Hmmm, well that was the thought: that programmers at home can work and save comfortably because their bodies are at home, whereas the postal workers that bring them their commodities, must efficiently find ways to survive — pack lunch, pack coffee, find free hot or cold water, use air conditioned vehicle, etc. –, or suffer the cost, in addition to the fact that a programmer’s salary is higher than a postal worker’s.

This thought was probably initiated by CouchSurfing with a person who’s job is technical support, and who works comfortably in his well-stocked apartment in a high-rise in he middle of nowhere.  One can probably even see the from the window of his apartment, looking down at the people struggle against the weather.

[insert Veidt comic frame?]

[rename to to comfort as commodity? The capitalist design of space upon laborers?]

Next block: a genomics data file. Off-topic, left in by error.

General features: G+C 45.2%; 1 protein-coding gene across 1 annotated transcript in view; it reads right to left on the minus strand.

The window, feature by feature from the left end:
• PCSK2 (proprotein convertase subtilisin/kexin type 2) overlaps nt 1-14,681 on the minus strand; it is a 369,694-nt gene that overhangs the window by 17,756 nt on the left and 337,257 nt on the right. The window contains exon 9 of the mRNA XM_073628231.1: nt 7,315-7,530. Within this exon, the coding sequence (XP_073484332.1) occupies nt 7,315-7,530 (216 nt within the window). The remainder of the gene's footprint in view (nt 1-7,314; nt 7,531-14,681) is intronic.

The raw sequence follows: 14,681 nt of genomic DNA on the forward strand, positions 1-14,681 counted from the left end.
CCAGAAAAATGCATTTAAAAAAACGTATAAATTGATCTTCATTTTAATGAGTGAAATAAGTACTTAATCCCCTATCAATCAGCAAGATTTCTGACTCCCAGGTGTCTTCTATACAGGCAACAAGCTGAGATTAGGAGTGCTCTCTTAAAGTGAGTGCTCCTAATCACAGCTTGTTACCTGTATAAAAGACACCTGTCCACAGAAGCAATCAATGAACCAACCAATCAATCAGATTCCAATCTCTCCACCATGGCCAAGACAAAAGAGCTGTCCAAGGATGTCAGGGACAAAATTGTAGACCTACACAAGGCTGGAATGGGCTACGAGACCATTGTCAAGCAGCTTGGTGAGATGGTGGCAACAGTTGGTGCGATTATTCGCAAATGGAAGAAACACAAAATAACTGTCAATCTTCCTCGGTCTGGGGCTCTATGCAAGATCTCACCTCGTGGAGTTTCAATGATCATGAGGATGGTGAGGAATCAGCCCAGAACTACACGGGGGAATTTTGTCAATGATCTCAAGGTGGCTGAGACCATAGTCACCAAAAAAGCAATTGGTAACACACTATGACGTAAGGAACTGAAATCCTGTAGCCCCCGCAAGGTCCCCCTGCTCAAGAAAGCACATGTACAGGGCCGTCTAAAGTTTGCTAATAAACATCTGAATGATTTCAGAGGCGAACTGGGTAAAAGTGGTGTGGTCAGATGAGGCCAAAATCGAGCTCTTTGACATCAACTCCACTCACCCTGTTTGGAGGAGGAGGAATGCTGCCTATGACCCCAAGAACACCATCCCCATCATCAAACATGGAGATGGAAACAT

Leave a comment | Categories: Design, Environmental Design, Environmental Psychology, Human Geography, Social Philosophy

The Practice of Life

27 December 2015

The theorization of humans and their environments* comes from the desire to understand how environments limit human development.

The practice of altering human environments** comes from the desire to increase [potential?] human development.

Altering the environment is the [normative / natural] practice [a mode?] of life.***

The practice occurs at all scales, from small areas to large areas [the world?]****.

[todo: stopped here, though, perhaps the last statement is unnecessary. Also, this is just a part of everyday life, as it’s missing survival / routine and communication. Communication also increases human development, though, because so much communication is in media, it still requires an environment that provides access to the media, and even without media, communication also requires an environment of high human density to provide more people to directly communicate with. The oppositional practice of life could be play — playing with the environment; Playing in the environment and altering the environment, the ultimate parent-child relationship.